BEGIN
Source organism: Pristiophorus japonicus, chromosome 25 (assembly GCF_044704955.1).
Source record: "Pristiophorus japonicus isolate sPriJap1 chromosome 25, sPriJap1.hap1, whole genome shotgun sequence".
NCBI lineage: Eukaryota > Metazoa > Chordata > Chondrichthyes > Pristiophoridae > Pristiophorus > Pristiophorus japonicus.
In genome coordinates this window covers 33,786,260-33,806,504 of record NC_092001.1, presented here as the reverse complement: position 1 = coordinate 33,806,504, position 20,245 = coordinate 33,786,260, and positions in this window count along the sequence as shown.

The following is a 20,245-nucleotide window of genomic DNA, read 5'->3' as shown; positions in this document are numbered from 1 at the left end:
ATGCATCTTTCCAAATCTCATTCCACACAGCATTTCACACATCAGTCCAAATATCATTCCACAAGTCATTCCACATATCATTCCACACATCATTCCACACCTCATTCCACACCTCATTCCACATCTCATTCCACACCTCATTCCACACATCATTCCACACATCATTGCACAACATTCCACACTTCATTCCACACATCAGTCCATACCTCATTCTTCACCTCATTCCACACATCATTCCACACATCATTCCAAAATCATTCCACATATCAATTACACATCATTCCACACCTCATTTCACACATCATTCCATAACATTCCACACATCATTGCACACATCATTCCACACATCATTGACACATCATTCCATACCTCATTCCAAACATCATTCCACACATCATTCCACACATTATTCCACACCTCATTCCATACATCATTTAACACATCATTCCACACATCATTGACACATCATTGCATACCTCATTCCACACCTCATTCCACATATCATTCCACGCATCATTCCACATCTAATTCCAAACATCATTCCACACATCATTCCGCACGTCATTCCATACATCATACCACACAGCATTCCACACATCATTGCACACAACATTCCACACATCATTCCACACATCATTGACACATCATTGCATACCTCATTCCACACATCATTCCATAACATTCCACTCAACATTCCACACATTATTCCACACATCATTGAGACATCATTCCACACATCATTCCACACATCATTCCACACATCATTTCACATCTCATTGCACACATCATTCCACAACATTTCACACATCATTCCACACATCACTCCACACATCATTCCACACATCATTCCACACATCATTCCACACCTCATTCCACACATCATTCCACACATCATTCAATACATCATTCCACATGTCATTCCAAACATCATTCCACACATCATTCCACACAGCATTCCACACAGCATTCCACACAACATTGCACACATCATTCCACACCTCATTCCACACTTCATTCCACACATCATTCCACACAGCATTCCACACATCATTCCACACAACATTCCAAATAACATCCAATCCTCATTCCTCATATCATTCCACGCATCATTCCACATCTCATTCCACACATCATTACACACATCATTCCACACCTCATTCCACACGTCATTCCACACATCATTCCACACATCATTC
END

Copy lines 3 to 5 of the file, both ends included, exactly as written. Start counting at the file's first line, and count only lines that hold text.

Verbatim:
NCBI lineage: Eukaryota > Metazoa > Chordata > Chondrichthyes > Pristiophoridae > Pristiophorus > Pristiophorus japonicus.
In genome coordinates this window covers 33,786,260-33,806,504 of record NC_092001.1, presented here as the reverse complement: position 1 = coordinate 33,806,504, position 20,245 = coordinate 33,786,260, and positions in this window count along the sequence as shown.

The following is a 20,245-nucleotide window of genomic DNA, read 5'->3' as shown; positions in this document are numbered from 1 at the left end: